Here’s a word problem that she had to manage recently:

“There were cows, horses and roosters at the farm.  There were 32 legs all together.  There were more cows than horses and more horses than roosters.  How many cows and horse and roosters were there?  (Answers will vary.)”

(Huh? What are they talking about here?)

I know math was never a strong suit of mine, but I was really scratching my head here when I looked at her worksheet.

Chloe drew some nice pictures to accompany the problem, but she didn’t have the faintest idea what  the problem was asking or how to approach it.

Breaking these problems down into visual terms and making a story out of them is one of the best ways to try and counter the kryptonite.  Usually there is an underlying “story” to the word problem, one that can be made into four parts.  Use a white board (kids like white boards) with fun colored markers to have the story (i.e., word problem) come to life.



You can also use one white sheet of paper and divide the page into four parts if a white board isn’t readily available.

The bottom line is that word problems can be deadly for the kids of concern.  Word problems like the one above can be particularly deadly because of their inherent confusion.

Takeaway Point

Even Superman couldn’t defeat kryptonite, but hey, you can beat it back and lessen its power.

The “Marginally Ready” Child

Just after Labor Day I did some purging of books and papers (not easy for me).  I know that common wisdom is to throw out old books, particularly in your field, because, “How relevant can that old stuff be and it’s all on the internet anyway,” says everyone.

Well, I look for inspiration from various places and found it in a book that had reprints of articles from about 40 years ago.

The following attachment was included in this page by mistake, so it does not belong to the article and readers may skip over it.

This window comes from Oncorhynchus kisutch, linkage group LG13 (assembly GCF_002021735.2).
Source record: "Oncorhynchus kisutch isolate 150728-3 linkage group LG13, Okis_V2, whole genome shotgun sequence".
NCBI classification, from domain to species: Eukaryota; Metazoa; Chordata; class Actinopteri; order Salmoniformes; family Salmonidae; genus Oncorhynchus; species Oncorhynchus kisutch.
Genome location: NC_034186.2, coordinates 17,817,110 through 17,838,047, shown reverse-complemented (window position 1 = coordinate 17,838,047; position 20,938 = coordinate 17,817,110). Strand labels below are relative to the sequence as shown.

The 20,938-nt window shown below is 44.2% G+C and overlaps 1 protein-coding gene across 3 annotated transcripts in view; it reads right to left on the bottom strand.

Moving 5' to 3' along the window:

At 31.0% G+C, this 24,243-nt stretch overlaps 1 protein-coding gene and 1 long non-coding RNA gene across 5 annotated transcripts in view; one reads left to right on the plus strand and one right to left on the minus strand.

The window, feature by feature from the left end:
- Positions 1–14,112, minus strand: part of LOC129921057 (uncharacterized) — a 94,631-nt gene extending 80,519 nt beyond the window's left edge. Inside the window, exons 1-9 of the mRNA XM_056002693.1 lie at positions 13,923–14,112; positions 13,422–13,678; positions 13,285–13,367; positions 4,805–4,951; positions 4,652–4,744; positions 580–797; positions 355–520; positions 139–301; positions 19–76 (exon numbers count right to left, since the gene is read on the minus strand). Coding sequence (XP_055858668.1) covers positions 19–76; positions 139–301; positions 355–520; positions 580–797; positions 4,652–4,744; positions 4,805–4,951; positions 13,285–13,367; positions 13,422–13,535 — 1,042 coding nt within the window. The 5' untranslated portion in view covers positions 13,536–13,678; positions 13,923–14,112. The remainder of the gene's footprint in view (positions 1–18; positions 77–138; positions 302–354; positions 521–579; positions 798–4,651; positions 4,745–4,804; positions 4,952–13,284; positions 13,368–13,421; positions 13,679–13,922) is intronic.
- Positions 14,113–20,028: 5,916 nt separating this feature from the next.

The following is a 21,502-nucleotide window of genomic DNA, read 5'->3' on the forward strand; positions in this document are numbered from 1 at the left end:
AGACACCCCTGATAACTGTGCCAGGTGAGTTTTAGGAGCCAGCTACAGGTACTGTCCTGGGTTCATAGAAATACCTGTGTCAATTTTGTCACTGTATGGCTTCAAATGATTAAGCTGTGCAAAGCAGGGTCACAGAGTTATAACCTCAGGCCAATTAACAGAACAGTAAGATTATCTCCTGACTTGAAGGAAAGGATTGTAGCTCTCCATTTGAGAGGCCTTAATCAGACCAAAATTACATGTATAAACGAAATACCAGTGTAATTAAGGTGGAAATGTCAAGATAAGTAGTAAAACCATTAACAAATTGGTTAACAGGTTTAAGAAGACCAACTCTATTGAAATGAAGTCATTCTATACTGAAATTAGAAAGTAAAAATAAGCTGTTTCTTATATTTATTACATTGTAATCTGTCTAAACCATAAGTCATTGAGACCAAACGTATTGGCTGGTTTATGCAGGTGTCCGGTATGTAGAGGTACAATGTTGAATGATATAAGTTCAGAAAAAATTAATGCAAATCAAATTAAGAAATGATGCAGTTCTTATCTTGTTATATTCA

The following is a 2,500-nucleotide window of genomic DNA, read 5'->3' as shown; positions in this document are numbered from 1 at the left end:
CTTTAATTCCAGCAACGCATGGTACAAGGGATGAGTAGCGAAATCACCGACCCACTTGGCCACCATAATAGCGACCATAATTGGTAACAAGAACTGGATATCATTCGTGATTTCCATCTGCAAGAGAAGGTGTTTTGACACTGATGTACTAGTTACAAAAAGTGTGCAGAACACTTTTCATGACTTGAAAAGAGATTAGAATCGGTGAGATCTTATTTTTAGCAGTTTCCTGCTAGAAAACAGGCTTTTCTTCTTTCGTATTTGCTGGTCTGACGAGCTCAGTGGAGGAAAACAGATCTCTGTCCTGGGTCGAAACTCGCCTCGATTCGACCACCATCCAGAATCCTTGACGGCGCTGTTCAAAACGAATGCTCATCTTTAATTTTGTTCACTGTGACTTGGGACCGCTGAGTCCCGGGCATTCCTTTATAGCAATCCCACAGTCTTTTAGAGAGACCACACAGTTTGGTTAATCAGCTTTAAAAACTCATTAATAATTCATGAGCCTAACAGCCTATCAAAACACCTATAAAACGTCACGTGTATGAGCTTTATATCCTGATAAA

One of the articles that caught my eye was written by the late  Jeannette Jansky, Ph.D.,  a major figure in the field of learning/reading disabilities.  The article was called, “The Marginally Ready Child.”

“Marginally ready.”

I rarely hear people refer to kids as marginally ready. What a great way to describe so many kids.

As Dr. Jansky stated:

“All of us have become more aware of the sub-group of 5-year-olds who are clearly, dramatically unready for school and our tools for identifying them early have become more refined.  I would like to focus on a somewhat different subgroup of 5-year olds – those in the gray area, the ‘marginally ready’ children.  I would especially like to consider critically the point of view which proposes that these children be moved ahead because doing so will stimulate them, challenge them, stretch them.  I would suggest, on the contrary, that while moving ahead may challenge them and stretch them, it may very well to extinguish their enthusiasm for learning.”

 Bingo!!!   Right on the money.  So clear. Going against the tide back in the day.

Unfortunately that tide is still going in the same direction.

She went on to say,

I can’t prove it of course, but I think the marginally ready child slips past us all too often:  He ‘sort of’ learns to read, gradually slides down and becomes the middle schooler  I have referred to.”   (Note, she had discussed previously in the article  discouraged and failing middle schoolers who were marginally ready as five year olds.)”

She concluded,

“When we see the older child who is in trouble, along with his discouraging and complex array of problems, we wish somehow for a pill to be invented that would cure him instantly.  And by the way, that is what the children wish to, and the parents, and the teachers – that something would make it all go away as quickly as possible.  Unfortunately this wish gives rise to a number of highly publicized but simplistic treatment approaches which have little hope for success because they are too narrowly directed.  Careful research has shown that the best approaches are those that aim most directly at mastery of the performance self.  This is basically a pedagogic  responsibility.”

Keep in mind that the article was written some 42 years ago.

Takeaway Point:

Don’t be so quick to throw away the old books on your shelf.